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Chris Roberts

Dean of the Samuel Ginn College of Engineering

Christopher B. Roberts was named dean of the Samuel Ginn College of Engineering July 1. He began his career at Auburn in 1994 as an assistant professor in the Department of Chemical Engineering and was named department chair in 2003. Roberts earned a bachelor's degree in chemical engineering from the University of Missouri and a master's and doctorate in chemical engineering from the University of Notre Dame. He previously held the George E. and Dorothy Stafford Uthlaut Professorship in chemical engineering.

Roberts grew up in the small town of St. Genevieve, Mo., where he was surrounded by music — more importantly, by musical instruments. His father owned a music store and it was where Roberts hung out after school. He said his favorite part was fiddling around with the instruments, a pastime that would largely influence his career choice and chart the course for where he is today.

1. With a family in the music business, what drew you to engineering?

In hindsight, I can now see that there were obvious reasons why I pursued engineering as a profession. Growing up in our family music store, I had never known an engineer, and I really didn't understand what they did. I was always fascinated with the "musical gear" in my dad's shop, and I would spend tremendous amounts of time rewiring my amplifier or rigging up my guitar effects so that they might sound differently. Eventually, I found myself trying to understand why certain things worked the way they did.

Once I started college, I took my first chemistry class and was fascinated with this new world. I really connected with my professor and he truly inspired me. Frankly, he showed me that people in science and engineering are really cool, and I realized that I could use my interest in engineering and science to improve the world we live in. This is why I believe so strongly in our engineering faculty members at Auburn. They are committed to our students and passionate about introducing them to the impact of engineering in our world.

2. Why chemical engineering?

I chose chemical engineering largely because it matched my desire to apply chemistry, physics and math in the development of things that affect people. At the University of Missouri, I worked as a lab technician in the neonatal intensive care unit at the medical school to help pay for college. I worked the midnight shift collecting blood gas samples from infants. I was responsible for measuring oxygen content using gas chromatography in order to aid the doctors in ensuring proper lung development. That was a very formative experience for me; it gave me perspective on what is really important. It also illustrated to me firsthand the impact that technology has in our lives, and reinforced something that I already knew — I was fascinated with the equipment and its design and function. As a kid, I was always more interested in my dad's musical equipment than I was in actually making music with it. In the neonatal lab, I knew the equipment had to provide accurate results because it really did matter! This technical experience motivated me to pursue graduate school in chemical engineering rather than medical school.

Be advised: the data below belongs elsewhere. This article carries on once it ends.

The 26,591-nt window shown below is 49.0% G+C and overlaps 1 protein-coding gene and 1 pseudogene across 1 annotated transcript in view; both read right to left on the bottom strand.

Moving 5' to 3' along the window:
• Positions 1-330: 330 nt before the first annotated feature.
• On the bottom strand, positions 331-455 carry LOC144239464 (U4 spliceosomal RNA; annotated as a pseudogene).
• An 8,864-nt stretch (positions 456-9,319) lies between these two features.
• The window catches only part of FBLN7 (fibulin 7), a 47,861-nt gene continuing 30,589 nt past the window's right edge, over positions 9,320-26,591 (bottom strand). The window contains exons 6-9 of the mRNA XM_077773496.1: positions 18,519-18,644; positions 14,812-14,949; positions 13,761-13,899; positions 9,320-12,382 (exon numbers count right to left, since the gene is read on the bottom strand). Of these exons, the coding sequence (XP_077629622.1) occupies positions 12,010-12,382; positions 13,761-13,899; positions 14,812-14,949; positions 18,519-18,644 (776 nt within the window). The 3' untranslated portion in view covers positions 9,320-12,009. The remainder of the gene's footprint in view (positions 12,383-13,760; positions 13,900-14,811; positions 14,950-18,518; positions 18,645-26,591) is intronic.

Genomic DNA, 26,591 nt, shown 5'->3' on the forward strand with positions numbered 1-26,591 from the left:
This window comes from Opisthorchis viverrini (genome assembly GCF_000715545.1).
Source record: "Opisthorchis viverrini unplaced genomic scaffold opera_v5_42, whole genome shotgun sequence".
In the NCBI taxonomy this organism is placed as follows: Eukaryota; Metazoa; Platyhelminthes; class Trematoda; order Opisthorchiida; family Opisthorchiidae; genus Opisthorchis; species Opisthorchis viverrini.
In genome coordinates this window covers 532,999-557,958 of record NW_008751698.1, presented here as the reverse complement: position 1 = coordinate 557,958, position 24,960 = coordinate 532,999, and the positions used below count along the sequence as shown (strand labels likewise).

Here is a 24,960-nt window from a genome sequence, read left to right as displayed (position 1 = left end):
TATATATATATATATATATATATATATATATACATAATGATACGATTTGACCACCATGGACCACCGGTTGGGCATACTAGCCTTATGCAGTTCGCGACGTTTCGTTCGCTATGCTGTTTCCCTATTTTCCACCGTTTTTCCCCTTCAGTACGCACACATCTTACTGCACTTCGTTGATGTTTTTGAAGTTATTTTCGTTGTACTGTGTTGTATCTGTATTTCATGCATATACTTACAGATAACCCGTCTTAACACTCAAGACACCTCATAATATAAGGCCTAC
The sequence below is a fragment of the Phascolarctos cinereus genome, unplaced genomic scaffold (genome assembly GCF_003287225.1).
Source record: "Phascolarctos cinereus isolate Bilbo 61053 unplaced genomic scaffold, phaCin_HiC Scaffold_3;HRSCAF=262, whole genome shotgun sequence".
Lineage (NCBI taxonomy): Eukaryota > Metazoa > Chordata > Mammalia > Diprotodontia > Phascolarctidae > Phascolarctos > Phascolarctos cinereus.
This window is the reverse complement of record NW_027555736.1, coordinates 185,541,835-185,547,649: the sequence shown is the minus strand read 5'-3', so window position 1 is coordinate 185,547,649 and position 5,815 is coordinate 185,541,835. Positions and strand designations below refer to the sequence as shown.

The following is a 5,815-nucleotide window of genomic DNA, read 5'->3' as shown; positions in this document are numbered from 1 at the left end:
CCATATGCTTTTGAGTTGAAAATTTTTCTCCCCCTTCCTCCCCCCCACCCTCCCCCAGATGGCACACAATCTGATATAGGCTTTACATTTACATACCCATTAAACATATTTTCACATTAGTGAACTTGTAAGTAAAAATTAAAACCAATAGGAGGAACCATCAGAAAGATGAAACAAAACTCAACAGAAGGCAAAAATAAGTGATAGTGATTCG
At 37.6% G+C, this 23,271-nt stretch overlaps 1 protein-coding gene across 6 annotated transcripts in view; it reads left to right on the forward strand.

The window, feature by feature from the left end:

3. You hold a master's degree and doctorate from Notre Dame in chemical engineering. Why do you think advanced degrees are important to the future of engineering?

Graduate students, and the faculty with whom they work, are incredibly important to our ability to engage in innovative research that truly does impact our quality of life and our country's economic competitiveness. During my Ph.D. studies, I was privileged to work with professor Joan Brennecke, who in fact was recently inducted into the National Academy of Engineering. I was her first doctoral graduate — she taught me many things, not the least of which was to dream big and challenge my thinking. One of my goals for our college is to increase our emphasis on highly competitive graduate programs, with particular focus on our Ph.D. students. This is so critical to our college's research endeavors and our faculty's ability to compete for extramural funding.

4. You came to Auburn as an assistant professor in chemical engineering. What brought you here, and what has been your most valuable lesson as department chair and leader?

One of the things I loved most about Notre Dame was the connection that people had with each other and their passion for the institution. Of all of the places where I interviewed, Auburn was the only one that had that same feel. I knew after being on campus for only a few hours, that this was where I wanted to be. During my nine years as chair of the Department of Chemical Engineering, I learned that my successes are not my own. The progress we made in the department was the result of our tremendous students and my faculty colleagues who took so much pride in their work. They were incredibly committed to exceptional education and research. It is the same approach that I will take with the college as a whole. We all have something to contribute to the success of Auburn Engineering, and we will work together to continue to build a program that we can all be proud of.

5. What do you see as the College of Engineering's greatest potential?

Our ability to produce engineers who go on to meaningful careers that contribute to our economic development, solve our world's greatest challenges and impact future generations.

Dec. 3, 2012